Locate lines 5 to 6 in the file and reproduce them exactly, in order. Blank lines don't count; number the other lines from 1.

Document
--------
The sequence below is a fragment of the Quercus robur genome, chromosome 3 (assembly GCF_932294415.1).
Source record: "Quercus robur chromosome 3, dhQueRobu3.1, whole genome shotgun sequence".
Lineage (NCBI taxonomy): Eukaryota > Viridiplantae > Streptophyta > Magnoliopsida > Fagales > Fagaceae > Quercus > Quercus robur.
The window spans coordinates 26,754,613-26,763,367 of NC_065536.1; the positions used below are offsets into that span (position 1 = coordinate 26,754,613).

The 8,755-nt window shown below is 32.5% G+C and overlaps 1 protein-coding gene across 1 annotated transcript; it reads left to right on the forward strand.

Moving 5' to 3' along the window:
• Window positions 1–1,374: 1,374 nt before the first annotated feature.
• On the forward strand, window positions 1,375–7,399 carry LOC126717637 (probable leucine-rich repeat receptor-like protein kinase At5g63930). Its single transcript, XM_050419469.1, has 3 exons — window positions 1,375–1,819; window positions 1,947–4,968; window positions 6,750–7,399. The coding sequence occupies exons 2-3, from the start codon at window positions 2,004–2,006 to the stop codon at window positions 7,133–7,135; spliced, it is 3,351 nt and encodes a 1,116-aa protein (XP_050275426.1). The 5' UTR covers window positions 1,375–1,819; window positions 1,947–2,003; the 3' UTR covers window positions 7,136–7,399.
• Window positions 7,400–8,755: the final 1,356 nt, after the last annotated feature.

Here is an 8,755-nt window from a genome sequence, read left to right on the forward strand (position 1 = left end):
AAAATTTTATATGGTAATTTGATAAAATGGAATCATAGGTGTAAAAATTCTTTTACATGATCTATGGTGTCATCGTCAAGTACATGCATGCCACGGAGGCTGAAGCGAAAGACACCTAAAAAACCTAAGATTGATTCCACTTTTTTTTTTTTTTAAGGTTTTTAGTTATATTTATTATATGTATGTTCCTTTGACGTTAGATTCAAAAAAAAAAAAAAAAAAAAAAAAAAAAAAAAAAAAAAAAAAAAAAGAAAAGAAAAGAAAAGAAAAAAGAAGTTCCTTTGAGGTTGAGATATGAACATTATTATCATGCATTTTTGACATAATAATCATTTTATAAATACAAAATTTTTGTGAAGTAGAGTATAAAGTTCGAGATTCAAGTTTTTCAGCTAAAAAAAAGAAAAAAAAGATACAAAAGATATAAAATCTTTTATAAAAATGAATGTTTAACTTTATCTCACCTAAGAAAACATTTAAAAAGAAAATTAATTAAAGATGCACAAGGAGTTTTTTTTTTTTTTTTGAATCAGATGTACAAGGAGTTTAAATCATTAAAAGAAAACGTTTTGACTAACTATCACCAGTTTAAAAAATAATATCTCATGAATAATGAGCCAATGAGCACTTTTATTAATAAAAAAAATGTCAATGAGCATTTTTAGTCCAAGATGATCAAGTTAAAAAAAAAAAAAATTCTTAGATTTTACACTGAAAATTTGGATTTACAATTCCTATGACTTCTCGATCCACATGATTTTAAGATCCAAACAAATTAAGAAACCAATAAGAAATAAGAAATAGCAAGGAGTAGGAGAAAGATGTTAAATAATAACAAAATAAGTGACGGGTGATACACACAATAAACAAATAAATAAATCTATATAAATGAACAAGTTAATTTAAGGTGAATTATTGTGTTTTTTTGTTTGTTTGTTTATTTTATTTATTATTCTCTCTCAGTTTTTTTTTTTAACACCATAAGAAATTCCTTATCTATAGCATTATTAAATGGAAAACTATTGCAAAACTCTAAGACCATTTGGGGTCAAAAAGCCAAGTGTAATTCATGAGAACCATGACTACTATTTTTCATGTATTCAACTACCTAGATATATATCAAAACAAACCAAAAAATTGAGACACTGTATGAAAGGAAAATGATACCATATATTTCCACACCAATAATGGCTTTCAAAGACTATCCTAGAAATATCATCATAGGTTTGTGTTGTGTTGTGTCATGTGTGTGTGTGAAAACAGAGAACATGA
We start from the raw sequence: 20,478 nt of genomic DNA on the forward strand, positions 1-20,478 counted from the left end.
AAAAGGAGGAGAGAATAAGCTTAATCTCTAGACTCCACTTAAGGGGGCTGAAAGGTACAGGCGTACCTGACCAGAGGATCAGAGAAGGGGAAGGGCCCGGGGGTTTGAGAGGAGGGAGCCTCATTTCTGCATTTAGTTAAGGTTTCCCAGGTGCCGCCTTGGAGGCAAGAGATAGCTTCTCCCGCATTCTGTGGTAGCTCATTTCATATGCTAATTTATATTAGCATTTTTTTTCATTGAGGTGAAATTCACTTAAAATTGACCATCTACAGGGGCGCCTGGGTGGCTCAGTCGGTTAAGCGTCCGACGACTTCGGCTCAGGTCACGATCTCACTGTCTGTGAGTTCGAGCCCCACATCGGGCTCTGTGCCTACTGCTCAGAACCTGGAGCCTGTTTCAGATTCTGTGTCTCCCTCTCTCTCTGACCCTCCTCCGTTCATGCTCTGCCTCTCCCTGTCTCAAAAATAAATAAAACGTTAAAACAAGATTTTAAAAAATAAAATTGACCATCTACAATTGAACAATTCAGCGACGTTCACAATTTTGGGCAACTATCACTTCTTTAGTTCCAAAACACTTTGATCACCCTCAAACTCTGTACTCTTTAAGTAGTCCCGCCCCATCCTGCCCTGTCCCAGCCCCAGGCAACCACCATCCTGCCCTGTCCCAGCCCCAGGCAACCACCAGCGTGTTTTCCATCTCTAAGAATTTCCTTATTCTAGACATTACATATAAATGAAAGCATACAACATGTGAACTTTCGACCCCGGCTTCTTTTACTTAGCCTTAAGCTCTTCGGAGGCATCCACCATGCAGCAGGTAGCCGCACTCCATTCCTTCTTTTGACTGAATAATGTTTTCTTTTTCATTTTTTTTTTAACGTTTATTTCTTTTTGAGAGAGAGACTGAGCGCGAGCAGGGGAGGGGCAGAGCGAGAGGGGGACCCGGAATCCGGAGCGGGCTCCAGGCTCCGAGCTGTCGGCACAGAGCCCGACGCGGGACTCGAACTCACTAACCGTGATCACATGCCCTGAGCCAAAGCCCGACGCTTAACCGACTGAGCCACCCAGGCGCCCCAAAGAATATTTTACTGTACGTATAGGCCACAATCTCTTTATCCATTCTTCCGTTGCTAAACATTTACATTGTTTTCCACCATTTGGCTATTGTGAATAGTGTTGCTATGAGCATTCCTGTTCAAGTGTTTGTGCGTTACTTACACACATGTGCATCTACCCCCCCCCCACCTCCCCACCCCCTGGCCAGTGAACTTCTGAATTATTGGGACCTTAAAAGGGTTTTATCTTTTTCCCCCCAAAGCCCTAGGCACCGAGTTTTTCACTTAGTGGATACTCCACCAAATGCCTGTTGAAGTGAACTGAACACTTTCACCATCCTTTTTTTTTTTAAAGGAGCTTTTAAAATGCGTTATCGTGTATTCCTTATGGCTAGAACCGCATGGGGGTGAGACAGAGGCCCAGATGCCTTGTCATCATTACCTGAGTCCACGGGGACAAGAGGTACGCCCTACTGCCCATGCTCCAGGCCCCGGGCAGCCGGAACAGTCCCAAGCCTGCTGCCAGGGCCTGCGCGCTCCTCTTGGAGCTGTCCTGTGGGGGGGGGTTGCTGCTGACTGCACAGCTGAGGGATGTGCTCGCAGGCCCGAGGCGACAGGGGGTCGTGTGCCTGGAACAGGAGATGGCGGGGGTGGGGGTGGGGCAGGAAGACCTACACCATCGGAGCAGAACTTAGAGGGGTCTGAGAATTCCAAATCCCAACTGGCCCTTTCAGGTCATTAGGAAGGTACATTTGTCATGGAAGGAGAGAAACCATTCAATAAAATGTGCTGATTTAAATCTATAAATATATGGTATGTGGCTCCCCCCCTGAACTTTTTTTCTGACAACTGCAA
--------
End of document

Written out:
The 8,755-nt window shown below is 32.5% G+C and overlaps 1 protein-coding gene across 1 annotated transcript; it reads left to right on the forward strand.

Moving 5' to 3' along the window: